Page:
The US government's stock market watchdog on Tuesday cleared Netflix of improper disclosure of key corporate data, saying it is now acceptable to release pertinent information on Facebook.
The Securities and Exchange Commission said it ended its probe of Netflix, and would allow the online video giant and other publicly traded firms to make important information available by Facebook, Twitter or other social media, with some limitations.
The SEC said in a report stemming from its investigation that much had changed since it issued rules in 2008 to prevent corporations from "selectively" releasing information which has not been made public.
But the agency also said each case must be reviewed to ensure that relevant corporate data is appropriately disclosed.
"One set of shareholders should not be able to get a jump on other shareholders just because the company is selectively disclosing important information," said George Canellos, the SEC's acting enforcement director.
"Most social media are perfectly suitable methods for communicating with investors, but not if the access is restricted or if investors don't know that's where they need to turn to get the latest news."
The new SEC report confirms that the so-called fair disclosure rule "applies to social media and other emerging means of communication used by public companies the same way it applies to company websites."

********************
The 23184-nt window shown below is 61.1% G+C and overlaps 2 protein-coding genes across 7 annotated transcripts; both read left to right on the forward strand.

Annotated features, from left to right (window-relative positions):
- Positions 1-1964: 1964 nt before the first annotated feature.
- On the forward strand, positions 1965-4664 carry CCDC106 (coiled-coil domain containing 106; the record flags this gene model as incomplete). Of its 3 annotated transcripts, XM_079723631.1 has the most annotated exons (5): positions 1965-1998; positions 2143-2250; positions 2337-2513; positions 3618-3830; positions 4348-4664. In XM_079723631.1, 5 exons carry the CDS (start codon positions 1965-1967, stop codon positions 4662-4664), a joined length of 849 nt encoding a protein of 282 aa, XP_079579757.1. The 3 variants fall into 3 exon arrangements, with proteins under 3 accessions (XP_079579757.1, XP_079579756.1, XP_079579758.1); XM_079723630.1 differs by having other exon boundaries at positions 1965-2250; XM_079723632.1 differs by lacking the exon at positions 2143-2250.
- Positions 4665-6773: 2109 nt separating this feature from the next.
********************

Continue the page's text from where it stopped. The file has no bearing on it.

The investigation stems from an inquiry Netflix chief executive Reed Hastings, who posted on his personal Facebook page stating that Netflix's monthly online viewing had exceeded one billion hours for the first time.
Netflix failed to issue a press release or SEC filing with these facts, and Netflix had not previously used this method announce company data.
Netflix's stock price had begun rising before the posting, and increased from $70.45 at the time of the Facebook post to $81.72 at the close of the following trading day, according to the SEC.
The SEC said it did not initiate any formal action against Hastings or Netflix, and issued its statement "recognizing that there has been market uncertainty" about its rules.
The company said in December it received a "Wells Notice" from the SEC which means that some enforcement action is likely to be taken.
At the time, Hastings called this a "fascinating social media story" and defended his actions.
"We think posting to over 200,000 people is very public, especially because many of my subscribers are reporters and bloggers," he said on Facebook in December.
Explore further: Sony's PlayStation 'gradually coming back'